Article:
All right, just this once, I'll let you have at the belly photos right away, and I won't make you pretend to read everything else just to get to the pictures.
I think you can see a difference from four weeks ago.
Excuse the tousled appearance. And the really flattering maternity workout shorts. We'd just come from a labor & delivery yoga class at our local yoga studio, so I was fresh from some relaxing and restorative poses.
I'm at that stage where people aren't quite sure if I'm pregnant or not. We were at a BBQ the other weekend, and the friends who were hosting it had just gotten married a couple of weeks before. So when we walked in, there were many rounds of back-and-forth "Congratulations!" among us. One of their other guests looked at me in a sort of puzzled way, and said "Oh, did you just get married too?" "Uh, no, I'm pregnant." The poor guy blushed. I've found that young, single men don't always know what to do when hanging out with slightly older pregnant women. I think we skeeve them out a little, like they're kind of afraid we might throw up, pee on them, talk about childbirth endlessly, or go into labor at any moment.
The good thing about this stage of pregnancy is that I'm not obviously pregnant enough to be the immediate target of a barrage of pregnancy horror stories or the invasive stranger belly-pat assault. The bad news is that people must be assuming I'm just fat.
We had a slight nerve-racking experience this week as well (everything is FINE now, just to reassure you all). I was supposed to be in Jacksonville, FL all week for work, but started feeling some unusual pains/cramps/contractions on Monday. After scaring the bejeezus out of myself by doing a little internet research, I made a late-night visit to a local hospital where they determined that the baby was 100% fine (nothing wakes them up faster than hooking you up to a fetal monitor. Lots of kicks and even hiccups!) and that I was having some small contractions, but that all else was fine. They made me drink lots of water (dehydration can bring these things on), and gave me two shots of terbutaline to ease/stop the contractions. When I was still feeling something a couple of hours later, I got myself on the first flight back to DC. Whatever was going on, I wanted to be at home with Seth, and near some of the best medical care around, not alone at some two-bit hospital in Florida.
I got off the plane in DC on Tuesday morning, Seth picked me up, and we proceeded straight to Georgetown Hospital, at the direction of my OB practice. They sent me up to Labor & Delivery (which scared the hell out of Seth, because he thought that meant the baby was coming right now. Sheesh, they should maybe just go back to calling it "Maternity Ward" or something.) Ironically, we arrived at the same moment that one of the doctors from my OB practice had just delivered her 3rd baby by scheduled C-section. Two other doctors from my practice had assisted.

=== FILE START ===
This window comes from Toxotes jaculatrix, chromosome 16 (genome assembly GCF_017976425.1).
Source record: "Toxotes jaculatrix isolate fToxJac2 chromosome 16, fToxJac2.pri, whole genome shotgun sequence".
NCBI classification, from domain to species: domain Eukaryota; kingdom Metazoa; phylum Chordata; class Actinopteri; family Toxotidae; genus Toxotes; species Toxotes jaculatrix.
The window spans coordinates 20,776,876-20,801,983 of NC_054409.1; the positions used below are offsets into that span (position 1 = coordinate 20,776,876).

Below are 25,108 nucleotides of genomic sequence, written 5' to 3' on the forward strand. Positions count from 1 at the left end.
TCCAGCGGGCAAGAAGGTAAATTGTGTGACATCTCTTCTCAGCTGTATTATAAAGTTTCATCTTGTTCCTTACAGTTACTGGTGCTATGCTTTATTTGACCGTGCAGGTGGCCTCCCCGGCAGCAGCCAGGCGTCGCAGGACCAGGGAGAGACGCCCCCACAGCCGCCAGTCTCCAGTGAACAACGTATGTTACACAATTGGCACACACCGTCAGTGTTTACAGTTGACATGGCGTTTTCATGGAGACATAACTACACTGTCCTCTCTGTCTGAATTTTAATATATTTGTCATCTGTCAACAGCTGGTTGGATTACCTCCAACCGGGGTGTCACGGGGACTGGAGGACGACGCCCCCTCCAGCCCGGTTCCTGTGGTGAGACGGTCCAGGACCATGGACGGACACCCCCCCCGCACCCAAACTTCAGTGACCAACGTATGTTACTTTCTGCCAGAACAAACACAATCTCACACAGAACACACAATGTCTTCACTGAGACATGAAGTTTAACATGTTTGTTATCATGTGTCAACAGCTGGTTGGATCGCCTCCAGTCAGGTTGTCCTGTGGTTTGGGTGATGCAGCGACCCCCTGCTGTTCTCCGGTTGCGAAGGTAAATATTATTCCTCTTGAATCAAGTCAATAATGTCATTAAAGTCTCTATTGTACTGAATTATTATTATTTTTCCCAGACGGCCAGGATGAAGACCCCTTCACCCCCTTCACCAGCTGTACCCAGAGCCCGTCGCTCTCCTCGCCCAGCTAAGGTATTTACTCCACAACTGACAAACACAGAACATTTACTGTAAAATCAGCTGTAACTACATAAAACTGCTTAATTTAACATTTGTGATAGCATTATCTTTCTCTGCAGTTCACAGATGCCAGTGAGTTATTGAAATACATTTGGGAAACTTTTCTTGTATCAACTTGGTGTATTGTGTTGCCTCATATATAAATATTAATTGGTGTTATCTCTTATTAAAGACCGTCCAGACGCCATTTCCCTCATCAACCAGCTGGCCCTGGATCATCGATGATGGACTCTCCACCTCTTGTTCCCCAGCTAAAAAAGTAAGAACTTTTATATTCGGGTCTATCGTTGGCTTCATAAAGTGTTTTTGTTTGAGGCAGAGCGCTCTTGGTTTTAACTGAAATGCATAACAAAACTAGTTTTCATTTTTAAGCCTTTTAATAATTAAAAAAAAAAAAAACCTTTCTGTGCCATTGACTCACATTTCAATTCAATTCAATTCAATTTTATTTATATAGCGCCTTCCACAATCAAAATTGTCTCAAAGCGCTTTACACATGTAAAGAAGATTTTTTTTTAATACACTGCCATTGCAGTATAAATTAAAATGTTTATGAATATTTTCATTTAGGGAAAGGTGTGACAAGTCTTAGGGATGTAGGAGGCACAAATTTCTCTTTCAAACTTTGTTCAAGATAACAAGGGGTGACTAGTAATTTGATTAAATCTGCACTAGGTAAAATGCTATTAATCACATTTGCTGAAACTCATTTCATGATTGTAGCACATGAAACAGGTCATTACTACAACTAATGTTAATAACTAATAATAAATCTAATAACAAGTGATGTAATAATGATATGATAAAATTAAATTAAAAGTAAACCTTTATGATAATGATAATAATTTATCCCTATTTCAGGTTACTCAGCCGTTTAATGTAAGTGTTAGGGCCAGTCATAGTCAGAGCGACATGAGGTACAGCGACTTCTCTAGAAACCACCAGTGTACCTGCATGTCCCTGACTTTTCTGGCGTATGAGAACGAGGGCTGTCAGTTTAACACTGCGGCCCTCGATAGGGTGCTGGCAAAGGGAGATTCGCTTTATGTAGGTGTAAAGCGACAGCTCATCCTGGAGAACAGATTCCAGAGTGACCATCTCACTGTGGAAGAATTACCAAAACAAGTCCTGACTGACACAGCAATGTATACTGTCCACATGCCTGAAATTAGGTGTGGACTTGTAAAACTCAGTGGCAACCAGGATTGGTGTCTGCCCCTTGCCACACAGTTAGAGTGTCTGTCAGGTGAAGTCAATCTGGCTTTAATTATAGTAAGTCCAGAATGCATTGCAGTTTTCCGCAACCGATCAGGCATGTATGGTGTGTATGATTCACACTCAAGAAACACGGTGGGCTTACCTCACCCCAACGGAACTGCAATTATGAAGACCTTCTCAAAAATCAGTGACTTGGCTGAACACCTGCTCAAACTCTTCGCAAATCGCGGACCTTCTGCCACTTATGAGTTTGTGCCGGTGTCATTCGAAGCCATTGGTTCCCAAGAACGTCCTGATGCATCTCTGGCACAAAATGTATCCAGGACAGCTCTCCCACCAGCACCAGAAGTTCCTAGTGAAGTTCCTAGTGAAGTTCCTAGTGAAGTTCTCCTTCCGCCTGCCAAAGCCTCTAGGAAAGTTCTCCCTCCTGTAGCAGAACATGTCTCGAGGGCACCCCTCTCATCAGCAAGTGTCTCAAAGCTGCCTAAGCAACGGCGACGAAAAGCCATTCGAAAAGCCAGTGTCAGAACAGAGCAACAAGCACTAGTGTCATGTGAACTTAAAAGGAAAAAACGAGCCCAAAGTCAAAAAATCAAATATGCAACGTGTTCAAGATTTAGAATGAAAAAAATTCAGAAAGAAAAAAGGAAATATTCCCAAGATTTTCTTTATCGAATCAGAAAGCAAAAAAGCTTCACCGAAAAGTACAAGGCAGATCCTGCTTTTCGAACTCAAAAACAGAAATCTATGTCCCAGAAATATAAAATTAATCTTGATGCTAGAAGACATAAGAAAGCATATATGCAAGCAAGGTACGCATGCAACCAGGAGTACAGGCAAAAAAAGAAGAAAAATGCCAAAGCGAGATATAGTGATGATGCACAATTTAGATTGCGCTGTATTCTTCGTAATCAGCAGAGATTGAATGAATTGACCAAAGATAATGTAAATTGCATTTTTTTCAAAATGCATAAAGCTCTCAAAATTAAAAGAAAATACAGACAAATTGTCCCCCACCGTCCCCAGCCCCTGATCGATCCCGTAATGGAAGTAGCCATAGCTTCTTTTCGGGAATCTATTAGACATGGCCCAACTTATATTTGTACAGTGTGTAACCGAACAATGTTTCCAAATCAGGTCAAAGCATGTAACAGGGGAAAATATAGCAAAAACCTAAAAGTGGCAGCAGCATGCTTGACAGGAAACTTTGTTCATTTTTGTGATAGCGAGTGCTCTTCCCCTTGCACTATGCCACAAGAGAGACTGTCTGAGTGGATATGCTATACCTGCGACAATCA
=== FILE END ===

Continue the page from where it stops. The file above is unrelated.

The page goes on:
They put me in a room, and did the same drill that as the Florida hospital had done. Baby monitor, and another monitor to see if I was indeed contracting. Baby was again 100% fine - wow, can hearing that thumpa-thumpa-thumpa be reassuring, particularly after no sleep and a dawn flight home. One resident, one intern, one nurse, two of my OBs, one maternal-fetal medicine specialist/head of G-town OB-GYN, one pelvic exam, and two ultrasounds later, it was determined that I was having some contractions, but that my cervix was closed, and I had no other symptoms, and was not in pre-term labor or anything else serious. The contractions were probably brought on by a uterine fibroid that is annoyed at being cut off from its blood supply, and is therefore irritating my uterus, as well as some dehydration. So, they gave me IV fluids and some medication (basically, prescription Motrin) to stop the contractions. After much thorough monitoring and examination, they discharged me at about 5:00 pm, with a prescription and orders to drink lots and lots of water.
I got home, went to sleep, woke up to eat takeout Thai food, and was back asleep by 8:30 pm. The rest of the week was happily uneventful, and I'm checking in with my OB tomorrow.
I've definitely been underestimating how much water I really need - I haven't really taken into account that my blood volume has increase by about 50% at this point. I'm usually really good about this kind of stuff - as a runner, you have to really make sure you're well-hydrated also, and I thought I had a good awareness of what I needed. But we'd had three really busy days before I left for Florida (all about kitchen renovation stuff - to be covered in excruciating detail in a future entry), and I definitely did not drink enough water on those days, or on my business trip. I've realized I just can't push myself quite as hard as I'm used to. That's really difficult for me - I do not like being fragile or limited or dependent or otherwise diverted from my usual damn-the-torpedoes-full-steam-ahead style in any way.
But it is different now. When I was discharged from the hospital in Florida, there was a tiny, tiny newborn in a bassinet by the nurses' station. They were watching him for a little while before he went back to the nursery or his mom. I'd been so calm and controlled until I saw that baby, and then, I couldn't look at him. My eyes teared, I gasped, breathless. I was so worried for my own baby, and whether I'd get to see her, whether all would be well, and she'd be born. I couldn't look at that baby, because he was future, possibility, and I didn't know for certain whether I'd get that future, that possibility. It just hadn't hit me before, that overwhelming, all-encompassing I would do anything for my baby feeling.
One good thing about Tuesday's ordeal - more ultrasound photos! Whee! One of the doctors saw Seth looking at them, and gave him the ones she wasn't going to use. Look! Little feet! Kicking me right now.